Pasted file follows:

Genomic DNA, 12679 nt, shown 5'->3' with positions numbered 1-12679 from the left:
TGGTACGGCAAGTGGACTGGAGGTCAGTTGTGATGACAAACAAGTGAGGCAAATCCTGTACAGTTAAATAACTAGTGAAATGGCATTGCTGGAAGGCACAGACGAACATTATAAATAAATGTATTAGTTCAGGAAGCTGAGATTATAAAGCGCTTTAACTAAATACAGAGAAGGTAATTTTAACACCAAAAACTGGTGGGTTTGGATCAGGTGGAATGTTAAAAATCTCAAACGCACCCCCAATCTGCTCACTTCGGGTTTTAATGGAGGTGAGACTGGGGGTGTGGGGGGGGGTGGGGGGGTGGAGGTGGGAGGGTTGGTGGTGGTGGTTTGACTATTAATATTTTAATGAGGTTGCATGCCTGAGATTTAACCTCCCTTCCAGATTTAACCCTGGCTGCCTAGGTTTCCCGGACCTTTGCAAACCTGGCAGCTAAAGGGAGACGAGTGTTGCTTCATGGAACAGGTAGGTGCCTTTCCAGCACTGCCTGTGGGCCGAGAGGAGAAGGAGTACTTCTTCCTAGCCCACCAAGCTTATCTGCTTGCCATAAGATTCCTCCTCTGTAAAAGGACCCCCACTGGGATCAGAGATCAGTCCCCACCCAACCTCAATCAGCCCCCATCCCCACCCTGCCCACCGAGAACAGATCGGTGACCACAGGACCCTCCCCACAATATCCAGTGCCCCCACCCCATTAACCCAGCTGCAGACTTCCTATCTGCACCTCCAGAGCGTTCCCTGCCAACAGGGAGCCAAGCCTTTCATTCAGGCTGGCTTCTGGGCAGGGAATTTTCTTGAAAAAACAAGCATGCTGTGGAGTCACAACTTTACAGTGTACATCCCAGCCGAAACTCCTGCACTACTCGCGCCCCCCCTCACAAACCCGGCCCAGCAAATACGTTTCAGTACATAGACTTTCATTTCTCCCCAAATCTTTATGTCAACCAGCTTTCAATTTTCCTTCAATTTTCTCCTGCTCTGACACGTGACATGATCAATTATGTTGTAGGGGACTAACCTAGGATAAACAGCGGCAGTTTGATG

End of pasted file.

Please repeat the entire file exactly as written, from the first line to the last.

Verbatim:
Genomic DNA, 12679 nt, shown 5'->3' with positions numbered 1-12679 from the left:
TGGTACGGCAAGTGGACTGGAGGTCAGTTGTGATGACAAACAAGTGAGGCAAATCCTGTACAGTTAAATAACTAGTGAAATGGCATTGCTGGAAGGCACAGACGAACATTATAAATAAATGTATTAGTTCAGGAAGCTGAGATTATAAAGCGCTTTAACTAAATACAGAGAAGGTAATTTTAACACCAAAAACTGGTGGGTTTGGATCAGGTGGAATGTTAAAAATCTCAAACGCACCCCCAATCTGCTCACTTCGGGTTTTAATGGAGGTGAGACTGGGGGTGTGGGGGGGGGTGGGGGGGTGGAGGTGGGAGGGTTGGTGGTGGTGGTTTGACTATTAATATTTTAATGAGGTTGCATGCCTGAGATTTAACCTCCCTTCCAGATTTAACCCTGGCTGCCTAGGTTTCCCGGACCTTTGCAAACCTGGCAGCTAAAGGGAGACGAGTGTTGCTTCATGGAACAGGTAGGTGCCTTTCCAGCACTGCCTGTGGGCCGAGAGGAGAAGGAGTACTTCTTCCTAGCCCACCAAGCTTATCTGCTTGCCATAAGATTCCTCCTCTGTAAAAGGACCCCCACTGGGATCAGAGATCAGTCCCCACCCAACCTCAATCAGCCCCCATCCCCACCCTGCCCACCGAGAACAGATCGGTGACCACAGGACCCTCCCCACAATATCCAGTGCCCCCACCCCATTAACCCAGCTGCAGACTTCCTATCTGCACCTCCAGAGCGTTCCCTGCCAACAGGGAGCCAAGCCTTTCATTCAGGCTGGCTTCTGGGCAGGGAATTTTCTTGAAAAAACAAGCATGCTGTGGAGTCACAACTTTACAGTGTACATCCCAGCCGAAACTCCTGCACTACTCGCGCCCCCCCTCACAAACCCGGCCCAGCAAATACGTTTCAGTACATAGACTTTCATTTCTCCCCAAATCTTTATGTCAACCAGCTTTCAATTTTCCTTCAATTTTCTCCTGCTCTGACACGTGACATGATCAATTATGTTGTAGGGGACTAACCTAGGATAAACAGCGGCAGTTTGATG